Technology + EOFY = A Great Date
When it comes to doing your tax returns, it need not be the bane of your existence - there are plenty of apps and programs out there to help you.
There are always going to be the dates you dread either looking back on or forward to – that first awkward sort-of date in high school at the cinemas, the start of school holidays when you actually have to plan what to do with the kids for weeks on end and then 30 June – the end of the financial year. When it comes to doing your tax returns, it need not be the bane of your existence for a few days – there are plenty of apps and programs out there to help individuals and businesses alike.
Keeping tack of business and personal expenditure can become a nightmare when not managed correctly. Given businesses are required to keep tax record for a minimum of five years from filing date, it’s good to have it all organised and compiled. There are various apps, from tracking simple everyday expenses to taking photos of documents for digital storage purposes. In addition, a large number of apps offer integration with accounting software products and banks to provide streamlined support through payment reminders or automated receipt submission. An example is Pocketbook, offering both desktop and mobile app support, that is a budget planner and spending tracker that integrates with your bank account – so transactions are automatically recorded.
Utilising a cloud based payroll system can save businesses not only time and money, but can reduce payment errors. Not only does an online or electronic record of pay records for employees help with paying them automatically, you will also benefit when paying out superannuation. The ATO has introduced SuperStream, a standard for processing superannuation data and payments electronically, for the 2015-16 financial year. Whilst you can process the data yourself or through other programs, using apps that are designed to automatically be compliant with SuperStream will cut down your time spent on organising super payments.
Your Computer Operating System
Whether you’re an Apple fan, Microsoft warrior or with Linux, it’s worth pointing out something that you might sometimes oversee – the operating system of your computer. A lot of accounting software will constantly be updated with new and more powerful features, and often older operating systems will just not be able to keep up and support from accounting companies may be limited for those legacy systems. Always ensure your computer has the latest software and consider upgrading to computers with new operating systems or faster physical processors.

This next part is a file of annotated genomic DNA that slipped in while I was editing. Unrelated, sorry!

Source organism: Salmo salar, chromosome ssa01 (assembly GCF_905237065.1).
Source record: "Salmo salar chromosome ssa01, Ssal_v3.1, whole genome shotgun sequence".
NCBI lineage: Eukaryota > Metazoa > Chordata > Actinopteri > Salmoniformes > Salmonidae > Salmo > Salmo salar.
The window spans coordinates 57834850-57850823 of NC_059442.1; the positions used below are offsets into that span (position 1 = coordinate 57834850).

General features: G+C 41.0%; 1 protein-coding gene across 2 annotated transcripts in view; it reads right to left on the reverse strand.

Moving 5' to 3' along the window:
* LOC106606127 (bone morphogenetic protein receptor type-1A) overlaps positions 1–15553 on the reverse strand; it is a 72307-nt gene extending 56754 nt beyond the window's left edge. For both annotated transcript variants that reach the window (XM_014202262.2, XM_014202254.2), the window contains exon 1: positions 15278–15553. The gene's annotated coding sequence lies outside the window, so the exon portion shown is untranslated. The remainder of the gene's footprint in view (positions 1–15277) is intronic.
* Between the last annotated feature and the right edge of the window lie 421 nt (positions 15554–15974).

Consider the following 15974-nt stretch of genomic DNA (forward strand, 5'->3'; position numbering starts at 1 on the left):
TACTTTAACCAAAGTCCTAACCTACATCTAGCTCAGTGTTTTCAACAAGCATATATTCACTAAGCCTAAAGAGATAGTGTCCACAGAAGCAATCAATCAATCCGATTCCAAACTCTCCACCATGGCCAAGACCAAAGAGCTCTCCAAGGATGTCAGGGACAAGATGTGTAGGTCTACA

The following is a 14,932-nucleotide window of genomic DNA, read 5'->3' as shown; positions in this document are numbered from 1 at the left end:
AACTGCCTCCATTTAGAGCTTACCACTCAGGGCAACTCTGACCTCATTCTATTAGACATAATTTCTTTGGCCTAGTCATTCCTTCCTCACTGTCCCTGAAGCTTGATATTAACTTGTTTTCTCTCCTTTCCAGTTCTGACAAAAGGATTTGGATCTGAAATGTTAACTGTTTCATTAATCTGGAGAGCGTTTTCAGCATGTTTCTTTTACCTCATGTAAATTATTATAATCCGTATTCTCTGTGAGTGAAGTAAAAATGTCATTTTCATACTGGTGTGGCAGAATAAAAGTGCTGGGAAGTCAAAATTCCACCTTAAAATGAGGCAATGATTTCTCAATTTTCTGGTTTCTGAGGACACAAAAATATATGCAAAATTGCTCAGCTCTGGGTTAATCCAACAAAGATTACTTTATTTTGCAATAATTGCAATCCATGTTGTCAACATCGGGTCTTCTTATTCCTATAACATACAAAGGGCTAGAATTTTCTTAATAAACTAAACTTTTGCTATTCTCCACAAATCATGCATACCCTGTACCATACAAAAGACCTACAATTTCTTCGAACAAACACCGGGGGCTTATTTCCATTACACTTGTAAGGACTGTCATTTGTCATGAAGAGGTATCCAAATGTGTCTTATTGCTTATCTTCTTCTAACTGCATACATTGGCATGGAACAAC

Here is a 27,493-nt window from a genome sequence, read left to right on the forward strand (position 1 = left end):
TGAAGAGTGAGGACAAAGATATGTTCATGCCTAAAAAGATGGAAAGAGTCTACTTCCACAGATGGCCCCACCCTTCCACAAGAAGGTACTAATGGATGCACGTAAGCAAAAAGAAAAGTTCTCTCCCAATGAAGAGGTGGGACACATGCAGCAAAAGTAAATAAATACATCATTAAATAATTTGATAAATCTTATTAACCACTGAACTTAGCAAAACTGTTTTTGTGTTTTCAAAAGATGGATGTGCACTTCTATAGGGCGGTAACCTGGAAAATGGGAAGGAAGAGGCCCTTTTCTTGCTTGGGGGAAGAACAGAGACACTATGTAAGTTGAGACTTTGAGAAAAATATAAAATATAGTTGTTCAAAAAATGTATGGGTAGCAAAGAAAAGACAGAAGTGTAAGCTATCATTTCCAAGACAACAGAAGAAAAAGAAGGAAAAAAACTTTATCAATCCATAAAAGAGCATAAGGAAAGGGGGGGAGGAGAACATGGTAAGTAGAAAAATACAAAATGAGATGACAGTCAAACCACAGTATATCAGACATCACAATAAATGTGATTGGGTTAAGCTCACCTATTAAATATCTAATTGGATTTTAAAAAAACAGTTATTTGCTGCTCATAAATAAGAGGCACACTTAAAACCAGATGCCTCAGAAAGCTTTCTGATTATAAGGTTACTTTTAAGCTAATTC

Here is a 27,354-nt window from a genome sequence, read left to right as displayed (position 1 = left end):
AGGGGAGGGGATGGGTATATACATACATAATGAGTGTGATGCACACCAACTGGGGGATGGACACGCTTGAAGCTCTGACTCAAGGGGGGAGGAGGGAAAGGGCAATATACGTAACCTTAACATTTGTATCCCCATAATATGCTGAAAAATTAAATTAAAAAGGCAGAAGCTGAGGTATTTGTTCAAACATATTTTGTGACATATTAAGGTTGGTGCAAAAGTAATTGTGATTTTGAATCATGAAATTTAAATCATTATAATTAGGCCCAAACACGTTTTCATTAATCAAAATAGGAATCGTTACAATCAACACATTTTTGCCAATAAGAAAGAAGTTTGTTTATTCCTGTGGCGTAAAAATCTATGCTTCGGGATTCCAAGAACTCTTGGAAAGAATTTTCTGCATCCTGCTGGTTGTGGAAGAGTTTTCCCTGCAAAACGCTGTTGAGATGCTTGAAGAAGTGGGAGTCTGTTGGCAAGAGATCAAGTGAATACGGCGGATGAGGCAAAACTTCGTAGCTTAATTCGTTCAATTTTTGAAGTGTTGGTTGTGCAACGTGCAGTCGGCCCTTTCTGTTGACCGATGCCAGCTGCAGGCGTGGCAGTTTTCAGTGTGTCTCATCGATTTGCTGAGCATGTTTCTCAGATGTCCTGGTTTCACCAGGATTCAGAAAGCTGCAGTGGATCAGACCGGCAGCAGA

If your company has different operating systems with different ages, keeping them updated can be expensive and time-consuming: online accounting software, like Xero, can ensure that the software is always up-to-date and accessible on any platform.
The ATO has been moving with the times. Whilst tax agents have been able to lodge tax returns for their clients since the 1990s, it has only been in recent years that individuals and now sole traders and corporations can lodge their tax returns themselves online via myTax and eTax. There are also other cool features that the ATO has to help you with tracking your records, including myDeductions that has a GPS feature to track how far your vehicles travel for business purposes. Have a check of https://www.ato.gov.au/general/online-services/ to see what the ATO offers.
Time to start planning that date
There are a whole host of cool apps and packages out there that will make keeping records and lodging your returns easier and, dare I say it, even fun. Every individual and company will have different needs and expectations, so it’s worth putting some time into researching the right technology mix and packages – it’s all a matter of perspective. So go out, try new approaches to both EOFY planning and dates, you never know how it will work out.
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William is a Paralegal, working in our content team, which aims to provide free legal guides to facilitate public access to legal resources. His interests lie in public law, in particular constitutional and administrative law.